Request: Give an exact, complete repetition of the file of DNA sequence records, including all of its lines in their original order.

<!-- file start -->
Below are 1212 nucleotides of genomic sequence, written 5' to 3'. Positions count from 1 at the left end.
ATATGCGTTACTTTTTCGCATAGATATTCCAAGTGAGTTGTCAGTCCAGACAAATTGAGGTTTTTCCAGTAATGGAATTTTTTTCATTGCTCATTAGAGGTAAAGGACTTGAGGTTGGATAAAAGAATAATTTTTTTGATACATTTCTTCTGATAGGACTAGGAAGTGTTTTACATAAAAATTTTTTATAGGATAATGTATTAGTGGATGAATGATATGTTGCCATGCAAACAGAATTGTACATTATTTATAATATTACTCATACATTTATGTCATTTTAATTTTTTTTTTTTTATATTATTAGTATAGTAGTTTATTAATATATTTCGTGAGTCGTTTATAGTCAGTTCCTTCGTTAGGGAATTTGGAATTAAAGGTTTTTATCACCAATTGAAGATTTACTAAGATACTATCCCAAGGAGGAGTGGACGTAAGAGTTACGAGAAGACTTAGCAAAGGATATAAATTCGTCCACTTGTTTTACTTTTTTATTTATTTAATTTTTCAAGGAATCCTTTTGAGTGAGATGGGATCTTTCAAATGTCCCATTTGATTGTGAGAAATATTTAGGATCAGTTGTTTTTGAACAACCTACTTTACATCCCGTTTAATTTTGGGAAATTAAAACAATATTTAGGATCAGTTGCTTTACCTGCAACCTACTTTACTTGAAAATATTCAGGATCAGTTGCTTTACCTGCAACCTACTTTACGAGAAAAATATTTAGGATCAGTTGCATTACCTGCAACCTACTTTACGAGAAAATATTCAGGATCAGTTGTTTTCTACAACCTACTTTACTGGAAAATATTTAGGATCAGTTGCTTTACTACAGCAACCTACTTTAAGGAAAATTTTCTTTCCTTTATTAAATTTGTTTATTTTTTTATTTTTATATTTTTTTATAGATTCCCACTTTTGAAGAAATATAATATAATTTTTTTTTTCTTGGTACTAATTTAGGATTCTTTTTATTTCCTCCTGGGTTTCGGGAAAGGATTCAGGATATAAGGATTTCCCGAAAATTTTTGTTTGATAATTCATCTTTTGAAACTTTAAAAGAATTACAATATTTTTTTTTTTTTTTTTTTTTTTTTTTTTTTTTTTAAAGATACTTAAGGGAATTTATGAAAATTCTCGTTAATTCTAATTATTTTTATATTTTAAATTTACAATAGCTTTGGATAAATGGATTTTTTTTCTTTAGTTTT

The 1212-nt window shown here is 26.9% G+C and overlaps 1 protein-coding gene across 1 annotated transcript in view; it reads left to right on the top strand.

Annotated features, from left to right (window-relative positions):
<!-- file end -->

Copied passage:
Below are 1212 nucleotides of genomic sequence, written 5' to 3'. Positions count from 1 at the left end.
ATATGCGTTACTTTTTCGCATAGATATTCCAAGTGAGTTGTCAGTCCAGACAAATTGAGGTTTTTCCAGTAATGGAATTTTTTTCATTGCTCATTAGAGGTAAAGGACTTGAGGTTGGATAAAAGAATAATTTTTTTGATACATTTCTTCTGATAGGACTAGGAAGTGTTTTACATAAAAATTTTTTATAGGATAATGTATTAGTGGATGAATGATATGTTGCCATGCAAACAGAATTGTACATTATTTATAATATTACTCATACATTTATGTCATTTTAATTTTTTTTTTTTTATATTATTAGTATAGTAGTTTATTAATATATTTCGTGAGTCGTTTATAGTCAGTTCCTTCGTTAGGGAATTTGGAATTAAAGGTTTTTATCACCAATTGAAGATTTACTAAGATACTATCCCAAGGAGGAGTGGACGTAAGAGTTACGAGAAGACTTAGCAAAGGATATAAATTCGTCCACTTGTTTTACTTTTTTATTTATTTAATTTTTCAAGGAATCCTTTTGAGTGAGATGGGATCTTTCAAATGTCCCATTTGATTGTGAGAAATATTTAGGATCAGTTGTTTTTGAACAACCTACTTTACATCCCGTTTAATTTTGGGAAATTAAAACAATATTTAGGATCAGTTGCTTTACCTGCAACCTACTTTACTTGAAAATATTCAGGATCAGTTGCTTTACCTGCAACCTACTTTACGAGAAAAATATTTAGGATCAGTTGCATTACCTGCAACCTACTTTACGAGAAAATATTCAGGATCAGTTGTTTTCTACAACCTACTTTACTGGAAAATATTTAGGATCAGTTGCTTTACTACAGCAACCTACTTTAAGGAAAATTTTCTTTCCTTTATTAAATTTGTTTATTTTTTTATTTTTATATTTTTTTATAGATTCCCACTTTTGAAGAAATATAATATAATTTTTTTTTTCTTGGTACTAATTTAGGATTCTTTTTATTTCCTCCTGGGTTTCGGGAAAGGATTCAGGATATAAGGATTTCCCGAAAATTTTTGTTTGATAATTCATCTTTTGAAACTTTAAAAGAATTACAATATTTTTTTTTTTTTTTTTTTTTTTTTTTTTTTTTTTAAAGATACTTAAGGGAATTTATGAAAATTCTCGTTAATTCTAATTATTTTTATATTTTAAATTTACAATAGCTTTGGATAAATGGATTTTTTTTCTTTAGTTTT

The 1212-nt window shown here is 26.9% G+C and overlaps 1 protein-coding gene across 1 annotated transcript in view; it reads left to right on the top strand.

Annotated features, from left to right (window-relative positions):